A prominent hypothesis in cognitive neuroscience is that memories are organized and made permanent in the cerebral cortex via temporary involvement of the hippocampus, a phenomenon called systems consolidation. Although key roles for the cortex and hippocampus are well established, very little is known about the nature of the underlying neural memory representations and how they change during consolidation. Yet, to address disorders of thought and organization of knowledge, it will be crucial to understand how memories are encoded, organized, and consolidated in the normal brain. The proposed experiments are designed to pioneer a new approach to this area by examining current theories of systems memory consolidation by combining state-of-the-art multichannel neuron recording in animals as they learn and remember a series of what- happened-where associations, as well as state-of-the-art techniques for reversible neural inactivation to examine functional interactions between the hippocampus and cortex.
Specific Aim 1 will characterize the nature and organization of neural ensemble memory representations in the cortex and hippocampus and the development of cortical representations in the absence of hippocampal function.
Specific Aim 2 will examine the time-limited role of the hippocampus in the organization and stabilization of cortical memory representations following learning.
Specific Aim 3 will examine the role of consolidation at the cellular and synaptic level on the persistence of neural memory representations in the hippocampus and cortex. These studies will provide the first examination of systems consolidation at the level of neural representations, challenging current views and leading to new insights about this important phenomenon in cognitive function.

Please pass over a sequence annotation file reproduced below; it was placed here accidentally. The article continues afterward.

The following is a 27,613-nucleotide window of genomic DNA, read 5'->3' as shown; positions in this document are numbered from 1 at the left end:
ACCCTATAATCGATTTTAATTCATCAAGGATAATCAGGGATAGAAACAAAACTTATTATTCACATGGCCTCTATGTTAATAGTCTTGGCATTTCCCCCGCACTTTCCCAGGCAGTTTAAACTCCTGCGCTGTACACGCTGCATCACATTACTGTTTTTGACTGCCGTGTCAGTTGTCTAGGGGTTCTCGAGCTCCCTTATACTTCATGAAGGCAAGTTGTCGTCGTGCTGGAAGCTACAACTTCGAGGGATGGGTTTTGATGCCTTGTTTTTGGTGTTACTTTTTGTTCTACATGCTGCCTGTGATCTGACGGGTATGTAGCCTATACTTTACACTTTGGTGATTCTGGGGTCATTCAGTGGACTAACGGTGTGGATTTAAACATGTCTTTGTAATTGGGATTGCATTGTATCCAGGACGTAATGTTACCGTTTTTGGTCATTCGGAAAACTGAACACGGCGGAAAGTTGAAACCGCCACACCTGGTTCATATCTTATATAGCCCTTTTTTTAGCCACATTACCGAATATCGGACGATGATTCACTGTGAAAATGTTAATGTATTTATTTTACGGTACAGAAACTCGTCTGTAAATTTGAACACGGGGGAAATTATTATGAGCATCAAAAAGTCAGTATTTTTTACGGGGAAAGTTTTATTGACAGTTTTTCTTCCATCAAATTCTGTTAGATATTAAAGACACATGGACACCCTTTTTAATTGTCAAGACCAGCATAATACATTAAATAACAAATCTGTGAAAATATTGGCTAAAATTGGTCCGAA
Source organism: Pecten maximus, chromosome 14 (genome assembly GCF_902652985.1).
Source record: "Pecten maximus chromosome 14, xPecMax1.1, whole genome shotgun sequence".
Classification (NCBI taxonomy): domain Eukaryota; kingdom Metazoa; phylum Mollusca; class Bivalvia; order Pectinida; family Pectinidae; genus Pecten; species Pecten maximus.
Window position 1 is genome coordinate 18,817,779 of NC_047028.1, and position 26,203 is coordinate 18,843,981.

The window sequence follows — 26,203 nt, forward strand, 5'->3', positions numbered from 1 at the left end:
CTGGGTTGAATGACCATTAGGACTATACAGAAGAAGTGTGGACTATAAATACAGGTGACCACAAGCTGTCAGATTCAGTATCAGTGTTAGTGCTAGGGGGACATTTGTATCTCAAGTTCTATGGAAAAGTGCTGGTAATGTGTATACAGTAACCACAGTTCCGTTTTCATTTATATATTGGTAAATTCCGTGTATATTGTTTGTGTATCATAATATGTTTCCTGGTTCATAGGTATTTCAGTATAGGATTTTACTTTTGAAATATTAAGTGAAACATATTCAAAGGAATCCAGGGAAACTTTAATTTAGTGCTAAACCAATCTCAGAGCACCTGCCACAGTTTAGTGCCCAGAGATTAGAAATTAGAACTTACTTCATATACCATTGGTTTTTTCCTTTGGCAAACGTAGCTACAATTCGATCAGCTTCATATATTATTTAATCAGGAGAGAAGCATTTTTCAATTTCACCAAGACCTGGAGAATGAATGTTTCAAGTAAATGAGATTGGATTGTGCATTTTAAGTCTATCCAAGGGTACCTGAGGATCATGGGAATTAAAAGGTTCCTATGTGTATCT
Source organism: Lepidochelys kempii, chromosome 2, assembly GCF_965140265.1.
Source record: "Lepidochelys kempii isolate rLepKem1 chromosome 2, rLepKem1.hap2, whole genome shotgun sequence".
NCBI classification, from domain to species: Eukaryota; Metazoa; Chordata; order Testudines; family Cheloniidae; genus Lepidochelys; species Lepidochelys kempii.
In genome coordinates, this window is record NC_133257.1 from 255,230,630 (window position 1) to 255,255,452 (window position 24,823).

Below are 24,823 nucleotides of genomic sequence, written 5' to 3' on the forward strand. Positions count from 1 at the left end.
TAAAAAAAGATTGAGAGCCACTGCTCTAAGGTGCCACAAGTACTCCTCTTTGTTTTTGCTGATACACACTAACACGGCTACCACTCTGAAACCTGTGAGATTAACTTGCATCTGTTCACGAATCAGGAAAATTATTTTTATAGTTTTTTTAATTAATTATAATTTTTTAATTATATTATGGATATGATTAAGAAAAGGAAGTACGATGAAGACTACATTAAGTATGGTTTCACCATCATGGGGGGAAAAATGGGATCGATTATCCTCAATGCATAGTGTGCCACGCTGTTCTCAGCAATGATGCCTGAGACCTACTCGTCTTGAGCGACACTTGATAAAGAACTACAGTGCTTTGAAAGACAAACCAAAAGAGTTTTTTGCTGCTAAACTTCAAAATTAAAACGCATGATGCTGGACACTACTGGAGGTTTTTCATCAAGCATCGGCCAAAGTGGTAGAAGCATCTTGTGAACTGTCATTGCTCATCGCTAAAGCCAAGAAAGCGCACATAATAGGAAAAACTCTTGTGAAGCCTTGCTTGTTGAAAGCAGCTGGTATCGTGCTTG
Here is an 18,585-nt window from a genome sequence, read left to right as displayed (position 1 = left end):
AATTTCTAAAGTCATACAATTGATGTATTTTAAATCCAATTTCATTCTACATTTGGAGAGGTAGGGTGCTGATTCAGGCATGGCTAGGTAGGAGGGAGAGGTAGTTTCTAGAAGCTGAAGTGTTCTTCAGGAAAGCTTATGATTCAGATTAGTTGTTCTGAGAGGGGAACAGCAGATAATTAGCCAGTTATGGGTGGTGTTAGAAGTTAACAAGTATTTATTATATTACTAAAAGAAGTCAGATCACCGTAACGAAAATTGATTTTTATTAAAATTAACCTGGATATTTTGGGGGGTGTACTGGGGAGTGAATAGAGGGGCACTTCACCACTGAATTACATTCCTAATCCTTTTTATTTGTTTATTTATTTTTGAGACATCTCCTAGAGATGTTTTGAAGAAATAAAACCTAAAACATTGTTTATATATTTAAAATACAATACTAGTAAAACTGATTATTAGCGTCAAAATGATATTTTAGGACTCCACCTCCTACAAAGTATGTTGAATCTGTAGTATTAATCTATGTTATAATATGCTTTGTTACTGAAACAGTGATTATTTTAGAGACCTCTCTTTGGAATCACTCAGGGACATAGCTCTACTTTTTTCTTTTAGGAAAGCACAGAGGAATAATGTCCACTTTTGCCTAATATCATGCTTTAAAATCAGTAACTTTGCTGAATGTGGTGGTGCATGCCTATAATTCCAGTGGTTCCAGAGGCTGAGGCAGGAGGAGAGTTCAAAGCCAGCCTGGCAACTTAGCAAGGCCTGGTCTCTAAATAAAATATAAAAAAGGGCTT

Our understanding of cognitive disorders and the eventual development of treatments depends crucially upon an understanding of the cognitive and neural mechanisms that underlie normal cognition;for example, abnormal thought patterns in schizophrenia, as well as other cognitive disorders, reflects an underlying disorganization of the neural machinery that stores and consolidates memories in the schemas that compose our knowledge of the world. The proposed work will pioneer a new understanding about how memories are represented in neural circuitry and about how neural representations are organized into schemas that guide cognition in daily life. Because the hippocampus and adjacent cortical areas are compromised in multiple major mental disorders, an understanding the functional circuitry of these areas is particularly important.
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